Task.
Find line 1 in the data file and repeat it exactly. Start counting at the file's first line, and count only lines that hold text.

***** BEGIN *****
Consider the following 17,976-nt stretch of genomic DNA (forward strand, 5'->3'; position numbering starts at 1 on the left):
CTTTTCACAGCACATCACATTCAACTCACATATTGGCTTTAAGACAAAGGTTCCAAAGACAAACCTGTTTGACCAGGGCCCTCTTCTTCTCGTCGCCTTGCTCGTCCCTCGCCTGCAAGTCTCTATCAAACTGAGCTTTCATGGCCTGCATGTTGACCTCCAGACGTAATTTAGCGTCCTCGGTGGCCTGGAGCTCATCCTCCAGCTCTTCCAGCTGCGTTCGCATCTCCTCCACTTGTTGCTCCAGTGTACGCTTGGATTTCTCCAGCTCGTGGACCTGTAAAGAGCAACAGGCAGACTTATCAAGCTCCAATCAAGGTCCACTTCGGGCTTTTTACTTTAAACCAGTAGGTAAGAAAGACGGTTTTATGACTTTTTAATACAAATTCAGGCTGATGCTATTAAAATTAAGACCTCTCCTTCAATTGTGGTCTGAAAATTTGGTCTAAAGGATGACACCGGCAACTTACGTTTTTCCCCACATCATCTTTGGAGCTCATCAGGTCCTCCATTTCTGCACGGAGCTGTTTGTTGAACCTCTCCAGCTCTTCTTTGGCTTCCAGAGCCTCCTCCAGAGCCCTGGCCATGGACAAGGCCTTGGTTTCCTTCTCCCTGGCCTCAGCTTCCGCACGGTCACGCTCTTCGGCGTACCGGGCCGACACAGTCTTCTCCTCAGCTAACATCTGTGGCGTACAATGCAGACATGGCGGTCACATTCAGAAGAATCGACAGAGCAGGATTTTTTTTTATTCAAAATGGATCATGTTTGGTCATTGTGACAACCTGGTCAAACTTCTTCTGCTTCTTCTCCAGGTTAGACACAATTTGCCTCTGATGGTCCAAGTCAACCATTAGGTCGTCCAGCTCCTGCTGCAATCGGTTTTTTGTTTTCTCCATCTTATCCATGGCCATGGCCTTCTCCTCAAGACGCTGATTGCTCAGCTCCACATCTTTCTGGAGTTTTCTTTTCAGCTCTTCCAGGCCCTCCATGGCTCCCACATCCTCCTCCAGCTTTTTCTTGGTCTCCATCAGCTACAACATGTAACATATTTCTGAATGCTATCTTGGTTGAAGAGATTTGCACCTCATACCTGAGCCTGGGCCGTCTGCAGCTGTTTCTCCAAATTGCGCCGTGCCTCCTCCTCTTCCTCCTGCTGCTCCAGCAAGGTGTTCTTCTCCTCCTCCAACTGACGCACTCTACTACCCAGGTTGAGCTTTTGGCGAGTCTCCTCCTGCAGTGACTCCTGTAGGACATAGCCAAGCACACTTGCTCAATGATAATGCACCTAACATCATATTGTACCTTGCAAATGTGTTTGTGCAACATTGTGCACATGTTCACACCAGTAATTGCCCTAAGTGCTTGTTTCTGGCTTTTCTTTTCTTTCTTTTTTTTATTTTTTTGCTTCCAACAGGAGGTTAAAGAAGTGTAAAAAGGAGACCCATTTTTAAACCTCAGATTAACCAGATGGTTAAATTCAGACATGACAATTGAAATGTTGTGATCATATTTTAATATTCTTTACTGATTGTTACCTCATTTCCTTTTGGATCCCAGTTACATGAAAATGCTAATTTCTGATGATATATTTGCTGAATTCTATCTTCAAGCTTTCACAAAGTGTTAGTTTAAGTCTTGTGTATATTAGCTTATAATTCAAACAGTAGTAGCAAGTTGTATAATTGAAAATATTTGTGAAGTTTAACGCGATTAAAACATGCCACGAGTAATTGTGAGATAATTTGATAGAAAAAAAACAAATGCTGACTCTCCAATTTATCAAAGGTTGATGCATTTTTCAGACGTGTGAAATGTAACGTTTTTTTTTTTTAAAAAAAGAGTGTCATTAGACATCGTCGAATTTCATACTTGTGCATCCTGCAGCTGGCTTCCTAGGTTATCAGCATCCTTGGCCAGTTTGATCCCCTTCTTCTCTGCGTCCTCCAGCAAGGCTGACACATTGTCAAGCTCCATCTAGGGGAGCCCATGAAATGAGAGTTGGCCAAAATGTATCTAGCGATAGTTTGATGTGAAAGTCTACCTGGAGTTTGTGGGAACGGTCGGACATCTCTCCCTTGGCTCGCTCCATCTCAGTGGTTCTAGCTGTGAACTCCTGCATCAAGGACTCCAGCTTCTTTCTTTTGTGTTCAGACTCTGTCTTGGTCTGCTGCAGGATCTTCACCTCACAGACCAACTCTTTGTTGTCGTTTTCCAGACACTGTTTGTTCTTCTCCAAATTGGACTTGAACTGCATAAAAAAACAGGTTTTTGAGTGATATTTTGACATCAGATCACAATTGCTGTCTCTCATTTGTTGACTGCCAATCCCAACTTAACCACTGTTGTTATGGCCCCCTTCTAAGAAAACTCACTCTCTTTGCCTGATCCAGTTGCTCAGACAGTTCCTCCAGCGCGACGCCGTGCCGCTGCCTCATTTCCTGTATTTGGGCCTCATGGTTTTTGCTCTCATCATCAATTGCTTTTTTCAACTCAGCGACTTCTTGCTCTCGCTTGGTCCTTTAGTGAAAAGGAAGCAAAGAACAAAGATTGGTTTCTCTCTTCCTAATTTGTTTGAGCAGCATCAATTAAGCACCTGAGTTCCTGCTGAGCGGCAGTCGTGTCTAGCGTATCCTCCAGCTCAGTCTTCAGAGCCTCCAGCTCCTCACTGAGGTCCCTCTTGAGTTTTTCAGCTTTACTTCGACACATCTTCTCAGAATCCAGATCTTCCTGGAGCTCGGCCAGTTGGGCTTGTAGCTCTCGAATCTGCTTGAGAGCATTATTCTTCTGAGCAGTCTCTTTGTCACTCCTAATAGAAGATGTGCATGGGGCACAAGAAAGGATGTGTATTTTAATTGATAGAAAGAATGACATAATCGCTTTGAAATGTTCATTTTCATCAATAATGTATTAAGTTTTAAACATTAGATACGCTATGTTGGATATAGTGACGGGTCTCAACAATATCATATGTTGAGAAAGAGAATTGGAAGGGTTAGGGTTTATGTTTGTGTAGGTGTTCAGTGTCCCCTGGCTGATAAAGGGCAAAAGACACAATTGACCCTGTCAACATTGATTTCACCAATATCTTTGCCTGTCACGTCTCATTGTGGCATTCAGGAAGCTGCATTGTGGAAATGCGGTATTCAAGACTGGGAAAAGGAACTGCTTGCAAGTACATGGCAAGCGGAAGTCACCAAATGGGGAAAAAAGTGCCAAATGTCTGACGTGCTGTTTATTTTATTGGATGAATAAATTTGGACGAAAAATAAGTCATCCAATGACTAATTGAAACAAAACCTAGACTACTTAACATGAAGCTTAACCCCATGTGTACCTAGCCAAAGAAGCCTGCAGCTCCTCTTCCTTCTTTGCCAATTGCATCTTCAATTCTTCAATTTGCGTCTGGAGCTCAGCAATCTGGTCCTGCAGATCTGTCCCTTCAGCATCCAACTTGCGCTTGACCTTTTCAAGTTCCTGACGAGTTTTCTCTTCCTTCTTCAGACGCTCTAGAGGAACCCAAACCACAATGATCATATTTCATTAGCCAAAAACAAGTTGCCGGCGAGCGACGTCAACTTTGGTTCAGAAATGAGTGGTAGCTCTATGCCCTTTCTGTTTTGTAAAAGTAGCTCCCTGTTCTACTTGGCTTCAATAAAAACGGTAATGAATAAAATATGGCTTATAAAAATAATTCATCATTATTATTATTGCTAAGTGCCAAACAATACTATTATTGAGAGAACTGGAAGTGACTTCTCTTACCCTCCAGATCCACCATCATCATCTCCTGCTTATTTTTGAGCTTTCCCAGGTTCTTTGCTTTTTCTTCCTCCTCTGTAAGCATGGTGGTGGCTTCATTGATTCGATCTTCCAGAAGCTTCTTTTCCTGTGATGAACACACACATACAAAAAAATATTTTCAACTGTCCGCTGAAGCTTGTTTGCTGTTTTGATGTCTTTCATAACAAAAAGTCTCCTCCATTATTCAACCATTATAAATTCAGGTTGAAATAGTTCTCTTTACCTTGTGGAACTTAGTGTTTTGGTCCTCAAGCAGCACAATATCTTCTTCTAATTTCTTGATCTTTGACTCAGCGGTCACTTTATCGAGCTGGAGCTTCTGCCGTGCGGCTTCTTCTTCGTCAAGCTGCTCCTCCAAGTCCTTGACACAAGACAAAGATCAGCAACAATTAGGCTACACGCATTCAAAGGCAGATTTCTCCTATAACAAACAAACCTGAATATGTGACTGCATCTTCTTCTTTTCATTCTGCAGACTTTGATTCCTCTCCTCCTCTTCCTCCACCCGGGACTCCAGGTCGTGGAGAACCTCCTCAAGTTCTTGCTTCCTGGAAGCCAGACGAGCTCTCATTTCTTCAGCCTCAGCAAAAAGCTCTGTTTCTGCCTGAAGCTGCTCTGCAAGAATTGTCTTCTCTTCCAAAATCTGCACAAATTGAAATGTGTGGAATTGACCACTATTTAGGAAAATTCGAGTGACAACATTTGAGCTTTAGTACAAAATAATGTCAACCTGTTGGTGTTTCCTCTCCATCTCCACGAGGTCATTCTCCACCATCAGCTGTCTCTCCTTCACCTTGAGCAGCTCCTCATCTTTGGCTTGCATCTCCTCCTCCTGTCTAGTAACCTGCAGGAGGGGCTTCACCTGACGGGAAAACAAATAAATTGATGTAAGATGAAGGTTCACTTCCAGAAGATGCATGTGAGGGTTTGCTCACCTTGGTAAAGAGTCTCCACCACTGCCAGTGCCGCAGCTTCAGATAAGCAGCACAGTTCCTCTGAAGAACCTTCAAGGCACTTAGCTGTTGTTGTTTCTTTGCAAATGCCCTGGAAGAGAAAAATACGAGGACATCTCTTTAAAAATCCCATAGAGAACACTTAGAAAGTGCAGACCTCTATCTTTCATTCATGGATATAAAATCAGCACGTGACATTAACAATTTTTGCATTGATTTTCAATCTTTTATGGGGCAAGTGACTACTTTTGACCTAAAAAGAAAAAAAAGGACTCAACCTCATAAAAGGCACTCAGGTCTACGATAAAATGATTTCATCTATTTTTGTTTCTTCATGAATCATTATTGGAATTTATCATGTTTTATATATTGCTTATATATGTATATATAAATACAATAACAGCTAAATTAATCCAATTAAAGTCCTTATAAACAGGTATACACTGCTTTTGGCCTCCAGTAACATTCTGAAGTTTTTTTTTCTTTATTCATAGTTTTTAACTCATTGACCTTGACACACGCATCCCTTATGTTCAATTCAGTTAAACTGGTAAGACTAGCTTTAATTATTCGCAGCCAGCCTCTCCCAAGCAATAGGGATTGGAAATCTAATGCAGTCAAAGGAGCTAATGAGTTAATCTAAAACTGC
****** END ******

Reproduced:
Consider the following 17,976-nt stretch of genomic DNA (forward strand, 5'->3'; position numbering starts at 1 on the left):